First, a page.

Updated 13 February 2017

Diabetes: 10 steps to eating well

Here are 10 simple guidelines to assist diabetics with healthy food choices.

The key to good nutrition for diabetics is to eat a wide variety of foods and focus on balanced meals. Follow these 10 simple guidelines, compiled by Woolworths dietician Maryke van Zyl, for healthy food choices:
  1. Eat a wide variety of foods and focus on balanced meals

    A balanced meal consist of a small portion of protein and carbohydrate (a quarter of your plate each), and a large portion of vegetables or salad (half of your plate).
  2. Follow a consistent meal plan and schedule

    Try to eat roughly the same amount of food at the same time each day to keep blood glucose under control. Avoid skipping meals and space your breakfast, lunch and evening meal over the day.
  3.  Include starchy carbohydrate foods at each meal

    To better control your blood glucose levels, it’s important to pay the most attention to the amount of carbohydrates you eat at each meal. Sources of nutrient-rich carbohydrates are fruit, whole grains and starches, starchy vegetables (sweet potato, fresh sweet corn and potato), dairy and dried legumes. How much you have will depend on your personal needs – a dietician will be able to determine this. When you choose a carbohydrate, go for wholegrain, "unrefined" or lower glycaemic index (GI) (slow release) carbohydrates. These are carbohydrate sources that are less refined and as close to the natural state as possible, like seed or whole grain bread, brown rice, whole grain or bran cereals and sweet potato.

    What about sugar? Sugar is also a carbohydrate but does not contribute any other nutrients to the body. Diabetics may have sugar and foods containing sugars, but should limit their total daily intake. Rules for using sugar includes always having a sugary food or table sugar with a balanced meal, not having more than 1-2 tsp of sugar at a time, and limiting high sugar foods like sweets, chocolates, cakes, desserts, juice and soft drinks.
  4. Cut down on fat, particularly saturated fats, and focus on having healthy fats

    A low fat diet is beneficial to health. As fat is the highest contributor of energy (kilojoules or calories) compared to carbohydrates and protein, eating less fat will help you to lose weight if you need to. Focus on having plant fats (mono-unsaturated and poly-unsaturated) and limit your intake of animal and processed fats (saturated and trans fatty acids). Have avocados, olives, raw nuts (especially almonds and cashews), sesame and pumpkin seeds, olive-, canola- and palm fruit oil, and sources of omega 3 fats like oily fish, flax seed (called linseed in SA) and omega containing yoghurt and eggs.
  5. Eat at least 5 portions of vegatables and fruit a day

    Vegetables and fruit provide you with vitamins, minerals and fibre to help you balance your overall diet. One portion is, for example, a small banana or apple, a handful of grapes, a tablespoon of dried fruit, a small glass of fruit juice or fruit smoothie, ½ cup of steamed vegetables or a cereal bowl of salad. Include vegetables at each meal – half your plate should be filled with them!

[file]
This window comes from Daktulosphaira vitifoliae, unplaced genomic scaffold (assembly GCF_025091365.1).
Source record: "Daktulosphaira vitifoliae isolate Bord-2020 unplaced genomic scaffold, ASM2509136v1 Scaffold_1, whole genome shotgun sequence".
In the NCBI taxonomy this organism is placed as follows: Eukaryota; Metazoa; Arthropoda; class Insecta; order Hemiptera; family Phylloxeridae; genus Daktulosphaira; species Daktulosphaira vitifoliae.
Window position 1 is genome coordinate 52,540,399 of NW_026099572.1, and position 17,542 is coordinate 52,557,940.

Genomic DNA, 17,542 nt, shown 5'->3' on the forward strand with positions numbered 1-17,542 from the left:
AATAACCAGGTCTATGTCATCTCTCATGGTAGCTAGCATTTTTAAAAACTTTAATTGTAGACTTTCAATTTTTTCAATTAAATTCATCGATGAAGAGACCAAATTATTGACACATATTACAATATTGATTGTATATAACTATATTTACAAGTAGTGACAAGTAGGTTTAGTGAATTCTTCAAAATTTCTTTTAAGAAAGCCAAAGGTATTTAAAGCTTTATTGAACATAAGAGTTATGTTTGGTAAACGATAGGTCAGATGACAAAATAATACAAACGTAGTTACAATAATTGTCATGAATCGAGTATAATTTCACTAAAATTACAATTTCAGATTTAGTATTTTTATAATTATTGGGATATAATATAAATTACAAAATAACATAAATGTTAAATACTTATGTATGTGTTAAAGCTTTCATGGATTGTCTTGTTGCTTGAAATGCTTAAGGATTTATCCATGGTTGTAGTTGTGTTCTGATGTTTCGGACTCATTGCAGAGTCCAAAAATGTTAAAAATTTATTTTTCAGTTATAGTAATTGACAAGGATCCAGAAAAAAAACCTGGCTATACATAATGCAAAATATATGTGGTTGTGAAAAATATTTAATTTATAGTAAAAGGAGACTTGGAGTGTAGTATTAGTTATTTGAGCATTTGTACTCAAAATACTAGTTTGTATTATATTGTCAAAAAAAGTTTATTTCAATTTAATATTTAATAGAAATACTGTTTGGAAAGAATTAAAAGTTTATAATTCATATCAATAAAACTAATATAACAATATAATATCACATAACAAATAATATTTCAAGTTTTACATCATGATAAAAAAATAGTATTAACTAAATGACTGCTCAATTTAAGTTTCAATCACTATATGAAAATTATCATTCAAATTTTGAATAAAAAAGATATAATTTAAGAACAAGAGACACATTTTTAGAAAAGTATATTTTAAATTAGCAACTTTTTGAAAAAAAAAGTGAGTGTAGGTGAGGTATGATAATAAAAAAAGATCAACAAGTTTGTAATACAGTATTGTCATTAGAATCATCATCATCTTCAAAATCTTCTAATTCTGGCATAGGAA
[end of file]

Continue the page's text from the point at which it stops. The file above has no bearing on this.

6. Limit sugar and sugary foods

    This doesn’t mean you need to eat a sugar-free diet. Diabetics may have sugar and foods containing sugars, but should limit their total daily intake. Using reduced or no sugar beverages, spreads and other treat foods is an easy way to reduce the sugar in your diet. If you do have a sugary treat, keeping to a small portion and having it after a balanced meal is vital for blood sugar control.
  7. Reduce salt and salty foods

    Reduce salt to no more than 6 g (or 2 400 mg of sodium) per day. You can do this by using more fresh or dry herbs in cooking, checking labels for sodium content of convenience foods, and only adding salt at the table OR while cooking – not both. Limit intake of high salt convenience foods like sauce powders, canned or dry soups, stock powder, ready-made sauces, canned vegetables and fast food. If you have a high salt convenience meal, limit salt intake at your next meal.
  8. Include more beans and pulses

    One of the most unappreciated foods in modern western society is probably the humble bean. Examples include baked beans, soya beans, chick peas, split peas, kidney beans, four bean mix and red, green or brown lentils. They contain a wide variety of micro nutrients (B-group vitamins, iron, calcium, phosphorous, zinc and magnesium), are low-fat, low glycaemic index and high in fibre! These have less of an effect on your blood glucose levels and may help to control your blood fats. Try adding them to stews, casseroles and soups, add them to a salad or use as a spread on bread.
  9. Have at least 2 portions of oily fish per week

    Examples include salmon, herring, mackerel, tuna, sardines and pilchards. Oily fish contains omega 3 fatty acids. Omega 3 fatty acids assist in reducing the risk of developing coronary heart disease and auto-immune diseases such as arthritis. Some studies also suggest that they improve insulin sensitivity and blood glucose control.
  10. Use alcohol sensibly

    Having alcohol in moderation means having a maximum of 1 unit of alcohol per day if you’re a woman or 2 units per day if you’re a man. One unit is a single pub measure (25 ml) of spirit, half a pint of lager, ale, beer or cider, or ¾ glass (125 ml) of wine. Remember, alcohol contains empty energy (kilojoules or calories) so think about cutting back further if you are trying to lose weight. Never drink on an empty stomach, as alcohol can make hypoglycaemia (low blood glucose levels) more likely to occur when taking certain diabetes medication.

  - (Woolworths press release)


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